Since it's been covered before, let's overlook the fact that Enzo is by no stretch of the imagination sharing the same world space as Greg. He seems to be stuck into the image at a strange quarter-twist to reality. In fact, when I look at this picture, the first thing I see is a dead dog. Not only that, I see a dead dog who is ostensibly "holding" a realty sign in the one front paw that didn't get erased. The sign is completely out of scale (and needless to say, perspective), but I guess we can cut it some slack seeing as how it's the only thing in the entire picture that's an illustration and not a photograph.
Why? Why Greg?! Do you not actually own any signs? Or are they all in use right now, planted at impossibly obtuse angles in the grass in front of the crack houses and mental institutions that were impressed enough by your signage to actually hire you?
Let's talk about composition. No, actually, let's not. There isn't any.
Now let's review for a moment. When you drive by this sign at thirty miles per hour, what do you see? You see a man leaping through the air holding a cookie sheet full of a picture of a house next to an expired dog with a Toontown Reality sign jammed into his paw. I can't imagine that there is a focus group on Earth that looks at this image and says "Holy shit! I need Backflip Bob and his dead dog to sell my house!"
Those few people who are enticed enough by the insanity of the imagery to actually stop and read the sign are rewarded with the phrase "We bend over backwards to give you top-dog service." A-ha! Yes, I see now! Bending over backwards! Oh, you went there. You took an old verbal cliché and you actually acted it out! Poorly! That's so funny! You see? You see how they're literally bending over backwards to sell that fresh baked picture of a house? Golden. Absolutely golden.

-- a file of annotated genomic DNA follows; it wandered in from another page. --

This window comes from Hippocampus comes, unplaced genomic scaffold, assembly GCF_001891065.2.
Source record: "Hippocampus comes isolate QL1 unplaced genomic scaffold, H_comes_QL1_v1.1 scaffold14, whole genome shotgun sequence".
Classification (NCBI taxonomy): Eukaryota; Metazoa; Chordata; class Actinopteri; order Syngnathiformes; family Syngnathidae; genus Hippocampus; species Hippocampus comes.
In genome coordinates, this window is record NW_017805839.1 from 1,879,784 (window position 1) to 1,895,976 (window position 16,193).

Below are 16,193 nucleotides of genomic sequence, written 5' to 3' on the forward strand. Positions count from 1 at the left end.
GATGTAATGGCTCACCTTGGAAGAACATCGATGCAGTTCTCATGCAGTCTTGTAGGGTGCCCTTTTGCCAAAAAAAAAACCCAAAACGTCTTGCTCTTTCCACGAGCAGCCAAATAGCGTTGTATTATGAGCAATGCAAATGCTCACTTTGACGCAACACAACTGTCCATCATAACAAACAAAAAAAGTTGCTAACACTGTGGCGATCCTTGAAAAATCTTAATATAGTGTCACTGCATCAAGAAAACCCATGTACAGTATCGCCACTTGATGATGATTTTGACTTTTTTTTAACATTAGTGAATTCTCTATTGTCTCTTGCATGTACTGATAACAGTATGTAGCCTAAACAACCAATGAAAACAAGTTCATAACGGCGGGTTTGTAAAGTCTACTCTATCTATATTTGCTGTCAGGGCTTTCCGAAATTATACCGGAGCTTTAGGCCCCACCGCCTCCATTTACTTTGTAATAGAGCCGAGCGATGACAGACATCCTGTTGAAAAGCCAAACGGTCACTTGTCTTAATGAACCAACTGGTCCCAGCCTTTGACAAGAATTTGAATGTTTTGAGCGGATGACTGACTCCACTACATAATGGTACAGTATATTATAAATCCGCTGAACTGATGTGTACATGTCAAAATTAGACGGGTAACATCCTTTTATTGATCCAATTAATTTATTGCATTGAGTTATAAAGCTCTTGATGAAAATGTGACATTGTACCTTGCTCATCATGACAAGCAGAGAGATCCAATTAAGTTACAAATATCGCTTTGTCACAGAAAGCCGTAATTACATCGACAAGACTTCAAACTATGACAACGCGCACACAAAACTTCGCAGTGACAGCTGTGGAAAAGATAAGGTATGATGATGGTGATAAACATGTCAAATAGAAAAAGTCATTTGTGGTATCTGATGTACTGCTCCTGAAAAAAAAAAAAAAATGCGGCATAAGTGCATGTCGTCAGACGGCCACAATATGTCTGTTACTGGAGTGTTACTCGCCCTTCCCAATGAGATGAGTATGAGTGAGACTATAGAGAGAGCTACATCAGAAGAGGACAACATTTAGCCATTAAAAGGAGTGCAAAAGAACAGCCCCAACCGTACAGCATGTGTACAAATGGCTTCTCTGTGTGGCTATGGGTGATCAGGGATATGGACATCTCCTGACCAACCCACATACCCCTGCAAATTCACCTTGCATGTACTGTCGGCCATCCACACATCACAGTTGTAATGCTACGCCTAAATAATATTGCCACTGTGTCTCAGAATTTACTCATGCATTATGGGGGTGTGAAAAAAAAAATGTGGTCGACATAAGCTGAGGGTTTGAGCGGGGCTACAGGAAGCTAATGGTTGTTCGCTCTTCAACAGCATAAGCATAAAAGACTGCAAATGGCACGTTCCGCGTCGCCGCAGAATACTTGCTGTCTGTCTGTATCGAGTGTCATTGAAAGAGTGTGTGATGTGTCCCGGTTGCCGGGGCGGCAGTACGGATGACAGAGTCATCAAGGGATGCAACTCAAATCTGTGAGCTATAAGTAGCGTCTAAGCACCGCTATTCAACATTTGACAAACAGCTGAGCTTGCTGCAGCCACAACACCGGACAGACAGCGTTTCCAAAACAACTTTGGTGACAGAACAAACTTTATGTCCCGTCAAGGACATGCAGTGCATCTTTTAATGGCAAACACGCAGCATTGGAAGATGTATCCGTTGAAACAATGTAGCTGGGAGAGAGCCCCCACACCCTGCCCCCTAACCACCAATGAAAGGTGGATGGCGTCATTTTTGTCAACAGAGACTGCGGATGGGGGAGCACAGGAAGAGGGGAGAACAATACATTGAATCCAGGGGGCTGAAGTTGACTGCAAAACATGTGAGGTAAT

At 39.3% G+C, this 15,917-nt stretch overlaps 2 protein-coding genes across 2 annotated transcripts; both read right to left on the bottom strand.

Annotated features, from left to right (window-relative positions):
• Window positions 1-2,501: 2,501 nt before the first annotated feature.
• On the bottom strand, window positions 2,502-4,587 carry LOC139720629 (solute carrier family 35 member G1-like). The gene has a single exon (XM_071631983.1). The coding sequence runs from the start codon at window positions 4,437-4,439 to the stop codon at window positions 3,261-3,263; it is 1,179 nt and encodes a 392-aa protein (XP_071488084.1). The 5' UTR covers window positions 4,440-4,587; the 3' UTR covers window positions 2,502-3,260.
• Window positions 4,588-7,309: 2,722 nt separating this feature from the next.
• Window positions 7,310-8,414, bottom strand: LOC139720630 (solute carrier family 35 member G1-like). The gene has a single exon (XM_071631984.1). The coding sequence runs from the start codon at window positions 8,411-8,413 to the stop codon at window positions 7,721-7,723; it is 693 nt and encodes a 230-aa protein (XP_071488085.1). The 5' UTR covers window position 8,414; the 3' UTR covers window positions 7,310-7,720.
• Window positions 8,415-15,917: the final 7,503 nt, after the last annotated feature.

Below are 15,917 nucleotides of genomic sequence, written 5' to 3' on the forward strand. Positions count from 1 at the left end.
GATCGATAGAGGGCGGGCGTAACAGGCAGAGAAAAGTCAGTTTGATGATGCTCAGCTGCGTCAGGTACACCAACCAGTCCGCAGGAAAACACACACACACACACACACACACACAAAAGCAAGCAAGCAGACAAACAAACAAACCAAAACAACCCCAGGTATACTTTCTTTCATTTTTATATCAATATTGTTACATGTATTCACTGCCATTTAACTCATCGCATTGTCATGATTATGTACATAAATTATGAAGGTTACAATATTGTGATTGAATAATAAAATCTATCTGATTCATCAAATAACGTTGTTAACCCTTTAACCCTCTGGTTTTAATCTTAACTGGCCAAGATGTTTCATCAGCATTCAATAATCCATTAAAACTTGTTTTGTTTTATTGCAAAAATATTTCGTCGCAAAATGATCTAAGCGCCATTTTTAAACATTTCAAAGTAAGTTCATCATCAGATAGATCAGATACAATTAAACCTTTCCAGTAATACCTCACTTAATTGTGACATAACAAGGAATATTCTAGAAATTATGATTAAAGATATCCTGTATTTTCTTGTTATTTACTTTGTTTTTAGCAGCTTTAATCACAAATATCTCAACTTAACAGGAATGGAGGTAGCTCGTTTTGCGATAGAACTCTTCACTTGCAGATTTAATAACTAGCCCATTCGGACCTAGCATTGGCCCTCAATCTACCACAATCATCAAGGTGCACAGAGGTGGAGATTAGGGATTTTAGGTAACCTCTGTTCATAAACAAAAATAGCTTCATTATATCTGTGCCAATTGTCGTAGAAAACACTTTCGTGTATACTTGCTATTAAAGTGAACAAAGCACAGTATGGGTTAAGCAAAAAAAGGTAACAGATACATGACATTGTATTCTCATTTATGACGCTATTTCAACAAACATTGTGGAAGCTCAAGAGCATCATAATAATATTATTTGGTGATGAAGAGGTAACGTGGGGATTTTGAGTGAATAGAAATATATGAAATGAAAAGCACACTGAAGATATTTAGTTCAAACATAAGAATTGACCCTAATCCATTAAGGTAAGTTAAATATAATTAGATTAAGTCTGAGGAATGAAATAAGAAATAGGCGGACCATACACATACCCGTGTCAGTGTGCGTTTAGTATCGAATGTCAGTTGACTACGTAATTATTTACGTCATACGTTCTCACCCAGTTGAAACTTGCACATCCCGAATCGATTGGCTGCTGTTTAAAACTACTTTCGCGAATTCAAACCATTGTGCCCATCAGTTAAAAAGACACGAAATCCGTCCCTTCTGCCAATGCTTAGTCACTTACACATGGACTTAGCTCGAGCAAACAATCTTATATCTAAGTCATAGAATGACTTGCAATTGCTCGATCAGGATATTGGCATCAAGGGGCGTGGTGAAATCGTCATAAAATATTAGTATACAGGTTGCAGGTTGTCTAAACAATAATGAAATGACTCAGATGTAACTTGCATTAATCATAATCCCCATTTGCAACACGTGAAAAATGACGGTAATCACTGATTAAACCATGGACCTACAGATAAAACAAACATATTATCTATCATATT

And not only that, but they'll give you "top-dog" service! You get it? Because Enzo is a dog! A dog who is bending over backwards! And quite possibly dead! Oh! Oh, my sides! Now I have to hire these guys! Not only are they slick with their kindergarten magazine collage work, but they can also sling a mean pun. This officially snatches the award for "worst dog-based advertising copy EVAR" away from the Walt Disney company, who swept the category when it advertised its live action 102 Dalmatians with the tagline "A spotless new tail is about to be unleashed."
And just when you think it's over, they hit you with the stinger of Enzo wearing eyeglasses! A dog wearing glasses? Now I've seen everything! Why is the dog wearing glasses? Is the dog's vision too poor for it to see itself on the bench ad? And if so, how can Greg be so sadistic as to give him glasses and destroy any sense of self-respect that he may have once had?
If you think that the bench ad is bad, whatever you do, don't look at their web site, which in its own Geocities-circa-1997 way proclaims them to be "LA's only dual-species realty team." Ha ha! Ha. Ohhh.
Don't get me wrong, I appreciate a good imagination and a wacky concept as much as the next guy, but personally I think I'd rather leave the "madcap man and dog" teams to my buddy cop movies and FOX sitcoms than to my high stakes real estate deals. But hey, that's just me, crazy old "Mr. Won't Buy a Two Million Dollar House from a Nearsighted Dog and a Guy who Can't Understand Right Angles."